What causes delays in software projects
For the last few weeks I’ve been testing a new storage backend for the server monitoring time series data we collect in Server Density, used to power our graphs and historical data API. The new system solves a number of scaling issues we’ve been having with timeouts over longer date ranges and allows us to store more data.
Instead of summarising the 1 minute data points after 1 hour we will keep minute by minute data for 2 weeks for all customers, before it starts being summarised. Optional extensions of that (up to 1 year) can also be purchased. We keep all data forever, it just gets summarised up to hourly and then daily after the initial period.
The new system involves a queuing layer which allows us to survive data store outages without losing data – it just gets inserted later. The old system is in PHP but, as with all our new development, we’re now using Python. Celery handles the queuing and since the system operates as an internal web service, Tornado handles the web endpoints with Nginx sitting in front of it as a load balancer.
We’ve been working on this for several months and hoped to get it out sooner, but there have been delays caused by problems picked up with production traffic. As we already use a web service architecture, I have been able to drop in this complete rewrite with no impact to the existing clients – the internal APIs remain the same. This has meant I’ve been able to test against production traffic because the data can be mirrored.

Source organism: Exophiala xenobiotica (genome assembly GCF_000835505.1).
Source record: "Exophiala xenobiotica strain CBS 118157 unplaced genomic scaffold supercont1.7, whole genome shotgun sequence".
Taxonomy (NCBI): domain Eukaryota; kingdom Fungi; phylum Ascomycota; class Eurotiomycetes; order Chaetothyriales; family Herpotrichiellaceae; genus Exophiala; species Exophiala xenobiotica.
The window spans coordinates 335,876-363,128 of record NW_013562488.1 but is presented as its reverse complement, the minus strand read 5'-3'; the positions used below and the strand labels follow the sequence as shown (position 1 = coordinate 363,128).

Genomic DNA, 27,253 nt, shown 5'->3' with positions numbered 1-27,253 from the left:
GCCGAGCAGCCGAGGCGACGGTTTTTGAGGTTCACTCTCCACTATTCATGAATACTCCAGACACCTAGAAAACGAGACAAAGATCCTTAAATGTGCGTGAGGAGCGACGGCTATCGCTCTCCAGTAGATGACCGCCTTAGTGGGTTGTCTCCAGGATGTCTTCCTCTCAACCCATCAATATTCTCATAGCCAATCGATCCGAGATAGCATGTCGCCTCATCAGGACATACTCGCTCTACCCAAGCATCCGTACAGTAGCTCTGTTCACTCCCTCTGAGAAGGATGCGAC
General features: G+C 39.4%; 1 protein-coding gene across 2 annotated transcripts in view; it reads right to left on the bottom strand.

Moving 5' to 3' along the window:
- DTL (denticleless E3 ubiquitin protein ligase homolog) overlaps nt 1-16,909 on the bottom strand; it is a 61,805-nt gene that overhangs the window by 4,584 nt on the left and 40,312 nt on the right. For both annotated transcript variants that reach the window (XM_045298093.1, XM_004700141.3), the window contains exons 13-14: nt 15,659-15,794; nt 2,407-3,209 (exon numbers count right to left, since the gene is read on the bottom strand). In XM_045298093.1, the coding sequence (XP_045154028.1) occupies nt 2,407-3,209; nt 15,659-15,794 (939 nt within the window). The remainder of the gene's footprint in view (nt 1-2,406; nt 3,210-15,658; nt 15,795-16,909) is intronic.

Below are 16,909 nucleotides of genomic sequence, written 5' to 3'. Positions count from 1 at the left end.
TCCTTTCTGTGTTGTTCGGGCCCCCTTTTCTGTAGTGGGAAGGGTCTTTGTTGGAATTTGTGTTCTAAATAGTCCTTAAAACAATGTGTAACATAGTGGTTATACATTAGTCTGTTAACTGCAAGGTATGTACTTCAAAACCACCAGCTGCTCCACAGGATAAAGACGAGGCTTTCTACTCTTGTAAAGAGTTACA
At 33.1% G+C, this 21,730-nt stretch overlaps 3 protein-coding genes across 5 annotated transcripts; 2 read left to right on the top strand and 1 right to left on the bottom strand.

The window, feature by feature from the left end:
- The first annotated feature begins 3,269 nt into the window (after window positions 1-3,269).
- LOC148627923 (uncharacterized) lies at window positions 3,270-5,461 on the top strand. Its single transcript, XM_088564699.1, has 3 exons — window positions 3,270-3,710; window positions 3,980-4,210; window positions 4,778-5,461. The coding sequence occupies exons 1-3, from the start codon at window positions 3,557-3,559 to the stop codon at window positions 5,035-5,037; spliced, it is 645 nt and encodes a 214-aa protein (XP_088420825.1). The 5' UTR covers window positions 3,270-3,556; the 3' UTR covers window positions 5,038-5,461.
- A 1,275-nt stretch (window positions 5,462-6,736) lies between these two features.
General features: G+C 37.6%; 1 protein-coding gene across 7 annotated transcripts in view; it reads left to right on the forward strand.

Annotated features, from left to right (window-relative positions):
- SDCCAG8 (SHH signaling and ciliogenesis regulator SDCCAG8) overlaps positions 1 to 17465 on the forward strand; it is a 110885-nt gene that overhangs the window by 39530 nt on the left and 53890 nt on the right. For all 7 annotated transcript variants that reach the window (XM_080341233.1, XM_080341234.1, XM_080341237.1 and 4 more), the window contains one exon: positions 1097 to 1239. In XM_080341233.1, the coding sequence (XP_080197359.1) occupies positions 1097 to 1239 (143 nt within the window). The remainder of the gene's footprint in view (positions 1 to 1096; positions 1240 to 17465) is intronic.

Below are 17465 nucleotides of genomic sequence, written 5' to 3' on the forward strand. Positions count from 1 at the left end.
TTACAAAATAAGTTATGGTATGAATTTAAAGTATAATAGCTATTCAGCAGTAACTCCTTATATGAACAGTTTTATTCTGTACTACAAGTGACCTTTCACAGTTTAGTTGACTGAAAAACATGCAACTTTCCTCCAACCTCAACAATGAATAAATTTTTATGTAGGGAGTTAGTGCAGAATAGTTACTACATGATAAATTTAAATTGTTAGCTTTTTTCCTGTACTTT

It’s not until you run real traffic through a system over a period of time that you find problems.
- The default logging in Celery is extremely verbose. This caused our logs to fill up very quickly with an INFO log line being logged for every processed queue item.
- Connection pooling in the Python requests library is set too low. The default connection pool size in Python requests is 10. This is insufficient for high volume requests because the pool will be quickly exhausted with an
HttpConnectionPool is full, discarding connectionerror. I needed to implement a custom HTTP adapter to fix this.
- Some of our client code is still in PHP. We use a pseudo asynchronous method of posting where the HTTP connection is closed immediately and the response ignored. This works fine with Apache (our old setup) but Nginx thinks the client has closed the connection and terminates the internal request. The workaround was to quickly loop through the response.
- However, as we started to increase the load this workaround fell apart. This is because the code isn’t truly asynchronous so even though it was returning quickly (within 3ms), the load on our servers increased significantly. And when we simulated slowdowns, the entire server would grind to a halt waiting for responses. So instead we changed the Nginx config to ignore client aborts (see also our public Nginx Puppet manifest). Eventually we’ll remove all our PHP client code and use true asynchronous posts.
- A couple of bugs in Celery were found. One has been fixed and the other we’re still investigating and have a manual workaround for.
- We tested using a small 32GB SSD for the persistent data storage but this was unnecessary because all tasks usually get processed within a second (and so are in memory) and the disk size is too small to handle more than a few minutes of data store downtime where the queue is backing up. So instead we replaced the SSD with a large SATA2 drive.
This project is fairly simple in terms of the amount of code – just a few hundred lines – and very few moving parts (API endpoint + task processing). The complexity comes with the libraries we’re using and how they (and our own code) performs under heavy load. This is what causes the real delays in software projects. And for our customers, we hope to roll this new backend out very soon!
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